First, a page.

Pittman, Laura D.
Ph.D. (Doctor of Philosophy)
Department of Psychology
Although there is growing evidence that parenting stress and adolescent externalizing problems are linked cross-sectionally similarly to families of younger children, longitudinal research examining the direction of these associations among families of adolescents is limited. This study examined the direction of the link between parenting stress and adolescent externalizing problems over time and whether the associations differed due to adolescent temperament. Participants were 333 biological mothers (Mage = 40.15, SDage = 6.86; 75.7% White) with a 12- to 17-year-old adolescent. They were recruited through Amazon’s Mechanical Turk and completed psychometrically valid measures through Qualtrics at two time points, six months apart. The adolescent-driven only association between early adolescent externalizing problems and later parenting stress was found, while the parent-driven only path from early parenting stress to later adolescent externalizing problems was not supported. Adolescent temperament did not significantly moderate the association between early parenting stress and later adolescent externalizing problems, though trending results were found for the link between early adolescent externalizing problems and later parenting stress. Implications for parent-adolescent interactions and families with parenting stress are discussed.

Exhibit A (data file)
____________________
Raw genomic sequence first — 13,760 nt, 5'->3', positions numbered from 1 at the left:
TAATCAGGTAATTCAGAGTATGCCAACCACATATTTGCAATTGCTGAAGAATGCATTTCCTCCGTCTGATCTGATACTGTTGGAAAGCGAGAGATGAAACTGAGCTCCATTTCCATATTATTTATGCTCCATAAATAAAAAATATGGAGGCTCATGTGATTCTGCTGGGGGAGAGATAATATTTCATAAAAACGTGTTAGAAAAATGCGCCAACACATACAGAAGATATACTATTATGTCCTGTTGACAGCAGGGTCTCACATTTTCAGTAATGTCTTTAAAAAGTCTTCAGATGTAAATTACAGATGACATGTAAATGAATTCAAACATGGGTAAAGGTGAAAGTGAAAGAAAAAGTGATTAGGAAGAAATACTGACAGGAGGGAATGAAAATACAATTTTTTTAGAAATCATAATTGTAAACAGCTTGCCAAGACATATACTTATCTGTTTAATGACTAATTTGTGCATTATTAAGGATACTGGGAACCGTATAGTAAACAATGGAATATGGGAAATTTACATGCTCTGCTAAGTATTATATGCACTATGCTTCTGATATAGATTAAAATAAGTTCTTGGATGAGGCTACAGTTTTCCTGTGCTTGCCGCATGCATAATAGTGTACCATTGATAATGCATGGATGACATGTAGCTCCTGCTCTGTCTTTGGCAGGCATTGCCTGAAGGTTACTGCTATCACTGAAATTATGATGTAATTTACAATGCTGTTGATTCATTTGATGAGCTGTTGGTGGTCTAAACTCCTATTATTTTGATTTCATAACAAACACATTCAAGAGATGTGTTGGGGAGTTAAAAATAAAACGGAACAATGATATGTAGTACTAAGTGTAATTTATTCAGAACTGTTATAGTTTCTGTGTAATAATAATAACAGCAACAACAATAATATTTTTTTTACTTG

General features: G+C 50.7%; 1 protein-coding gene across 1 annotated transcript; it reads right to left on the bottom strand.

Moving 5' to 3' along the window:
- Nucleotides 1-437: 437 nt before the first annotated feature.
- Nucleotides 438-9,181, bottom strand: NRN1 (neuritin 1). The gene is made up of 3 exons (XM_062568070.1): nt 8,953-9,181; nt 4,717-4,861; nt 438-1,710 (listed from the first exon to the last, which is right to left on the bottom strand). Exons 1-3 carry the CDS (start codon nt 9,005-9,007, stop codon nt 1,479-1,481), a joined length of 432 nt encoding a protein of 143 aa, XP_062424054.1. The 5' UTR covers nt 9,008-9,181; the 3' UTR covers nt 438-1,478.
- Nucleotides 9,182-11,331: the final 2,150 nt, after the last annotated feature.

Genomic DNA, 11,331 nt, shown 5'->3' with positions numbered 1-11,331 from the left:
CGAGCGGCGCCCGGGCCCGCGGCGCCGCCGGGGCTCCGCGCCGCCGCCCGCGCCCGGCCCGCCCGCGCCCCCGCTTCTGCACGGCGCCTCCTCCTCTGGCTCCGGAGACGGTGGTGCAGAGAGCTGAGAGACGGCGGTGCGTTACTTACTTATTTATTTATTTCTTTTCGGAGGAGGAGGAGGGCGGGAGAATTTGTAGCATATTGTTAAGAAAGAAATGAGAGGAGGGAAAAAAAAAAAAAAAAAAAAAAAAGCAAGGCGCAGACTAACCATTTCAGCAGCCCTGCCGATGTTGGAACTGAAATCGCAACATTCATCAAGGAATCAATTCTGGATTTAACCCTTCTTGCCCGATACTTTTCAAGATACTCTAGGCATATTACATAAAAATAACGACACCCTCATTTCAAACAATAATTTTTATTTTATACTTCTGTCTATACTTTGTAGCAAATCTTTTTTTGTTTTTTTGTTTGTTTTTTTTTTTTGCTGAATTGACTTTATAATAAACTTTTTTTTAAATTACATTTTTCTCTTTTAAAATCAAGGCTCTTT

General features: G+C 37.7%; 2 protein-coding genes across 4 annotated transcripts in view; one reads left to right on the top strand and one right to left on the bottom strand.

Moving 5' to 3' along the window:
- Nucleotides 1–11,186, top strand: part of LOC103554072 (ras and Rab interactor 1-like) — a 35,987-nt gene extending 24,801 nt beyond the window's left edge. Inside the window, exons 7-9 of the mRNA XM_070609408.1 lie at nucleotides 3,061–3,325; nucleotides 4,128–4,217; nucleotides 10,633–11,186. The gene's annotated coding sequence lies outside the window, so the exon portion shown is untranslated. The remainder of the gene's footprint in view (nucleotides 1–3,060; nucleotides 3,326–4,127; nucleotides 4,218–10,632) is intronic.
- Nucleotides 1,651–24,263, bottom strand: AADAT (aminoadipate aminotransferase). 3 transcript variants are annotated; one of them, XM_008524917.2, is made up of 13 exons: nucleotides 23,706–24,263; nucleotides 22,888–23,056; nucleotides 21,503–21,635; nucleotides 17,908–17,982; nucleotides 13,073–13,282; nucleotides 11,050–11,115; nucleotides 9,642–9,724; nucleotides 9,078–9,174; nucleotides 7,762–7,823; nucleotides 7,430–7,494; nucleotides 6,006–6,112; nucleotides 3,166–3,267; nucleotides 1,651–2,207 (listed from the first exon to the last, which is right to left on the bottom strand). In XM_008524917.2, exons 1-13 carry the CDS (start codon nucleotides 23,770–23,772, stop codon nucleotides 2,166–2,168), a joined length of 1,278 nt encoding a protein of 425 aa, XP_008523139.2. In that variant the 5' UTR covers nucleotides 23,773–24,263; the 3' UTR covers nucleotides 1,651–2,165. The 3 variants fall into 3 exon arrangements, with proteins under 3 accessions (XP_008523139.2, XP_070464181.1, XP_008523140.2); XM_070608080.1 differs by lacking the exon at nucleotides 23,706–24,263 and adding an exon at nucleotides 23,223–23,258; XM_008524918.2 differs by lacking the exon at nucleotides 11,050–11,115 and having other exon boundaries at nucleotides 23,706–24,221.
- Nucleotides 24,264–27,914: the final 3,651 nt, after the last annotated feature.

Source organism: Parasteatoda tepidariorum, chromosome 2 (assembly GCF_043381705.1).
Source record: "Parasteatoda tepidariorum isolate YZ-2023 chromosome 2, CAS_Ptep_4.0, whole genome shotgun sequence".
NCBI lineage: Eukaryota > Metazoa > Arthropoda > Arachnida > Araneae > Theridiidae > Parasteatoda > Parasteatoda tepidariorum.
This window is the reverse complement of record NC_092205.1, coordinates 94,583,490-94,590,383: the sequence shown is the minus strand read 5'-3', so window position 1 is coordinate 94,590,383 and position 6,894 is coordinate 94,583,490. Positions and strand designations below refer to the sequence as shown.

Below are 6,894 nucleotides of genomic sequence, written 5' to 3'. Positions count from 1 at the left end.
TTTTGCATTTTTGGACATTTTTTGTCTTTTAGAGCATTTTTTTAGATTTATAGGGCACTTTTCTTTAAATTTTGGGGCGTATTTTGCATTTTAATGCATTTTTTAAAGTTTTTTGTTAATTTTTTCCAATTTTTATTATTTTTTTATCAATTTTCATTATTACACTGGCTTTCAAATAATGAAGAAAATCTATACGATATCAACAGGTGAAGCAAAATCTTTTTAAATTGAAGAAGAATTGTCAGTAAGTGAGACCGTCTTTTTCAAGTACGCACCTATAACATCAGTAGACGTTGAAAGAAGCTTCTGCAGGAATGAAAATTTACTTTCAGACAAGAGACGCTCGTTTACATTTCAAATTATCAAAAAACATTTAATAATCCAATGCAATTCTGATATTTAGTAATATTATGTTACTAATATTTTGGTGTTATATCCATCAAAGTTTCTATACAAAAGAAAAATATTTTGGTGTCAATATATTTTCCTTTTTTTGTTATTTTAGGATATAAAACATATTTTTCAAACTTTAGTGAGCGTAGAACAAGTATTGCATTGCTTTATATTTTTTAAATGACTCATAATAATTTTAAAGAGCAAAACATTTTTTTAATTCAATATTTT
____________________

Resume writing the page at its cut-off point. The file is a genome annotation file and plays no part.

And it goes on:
Kochanova, Kristina, "Longitudinal associations Between Parenting Stress, Adolescent Temperament, and Externalizing Behaviors" (2022). Graduate Research Theses & Dissertations. 7261.
Northern Illinois University
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